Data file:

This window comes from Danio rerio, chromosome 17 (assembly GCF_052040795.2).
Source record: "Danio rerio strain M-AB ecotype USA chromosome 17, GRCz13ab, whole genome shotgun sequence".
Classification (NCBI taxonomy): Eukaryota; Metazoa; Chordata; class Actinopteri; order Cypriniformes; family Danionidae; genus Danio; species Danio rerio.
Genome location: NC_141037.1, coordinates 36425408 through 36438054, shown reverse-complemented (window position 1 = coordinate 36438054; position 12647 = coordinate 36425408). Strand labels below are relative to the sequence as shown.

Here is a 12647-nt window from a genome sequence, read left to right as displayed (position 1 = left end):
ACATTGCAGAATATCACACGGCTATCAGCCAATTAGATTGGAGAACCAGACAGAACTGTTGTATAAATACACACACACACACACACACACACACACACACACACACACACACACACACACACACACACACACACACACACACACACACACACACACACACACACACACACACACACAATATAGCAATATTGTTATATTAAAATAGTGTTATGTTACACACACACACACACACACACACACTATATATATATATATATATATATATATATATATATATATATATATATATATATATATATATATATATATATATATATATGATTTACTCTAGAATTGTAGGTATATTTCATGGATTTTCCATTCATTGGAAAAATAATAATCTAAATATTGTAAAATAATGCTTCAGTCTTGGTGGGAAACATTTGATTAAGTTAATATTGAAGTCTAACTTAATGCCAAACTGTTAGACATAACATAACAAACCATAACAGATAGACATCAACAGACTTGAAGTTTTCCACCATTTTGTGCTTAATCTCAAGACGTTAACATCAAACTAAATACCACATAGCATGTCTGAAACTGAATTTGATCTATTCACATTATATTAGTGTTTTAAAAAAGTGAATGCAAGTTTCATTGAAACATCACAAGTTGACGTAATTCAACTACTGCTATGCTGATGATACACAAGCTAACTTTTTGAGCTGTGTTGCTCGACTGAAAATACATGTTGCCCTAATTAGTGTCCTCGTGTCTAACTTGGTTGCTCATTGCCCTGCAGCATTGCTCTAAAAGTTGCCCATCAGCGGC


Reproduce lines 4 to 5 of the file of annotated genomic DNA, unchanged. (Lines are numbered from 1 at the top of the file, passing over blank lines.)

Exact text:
Genome location: NC_141037.1, coordinates 36425408 through 36438054, shown reverse-complemented (window position 1 = coordinate 36438054; position 12647 = coordinate 36425408). Strand labels below are relative to the sequence as shown.

Here is a 12647-nt window from a genome sequence, read left to right as displayed (position 1 = left end):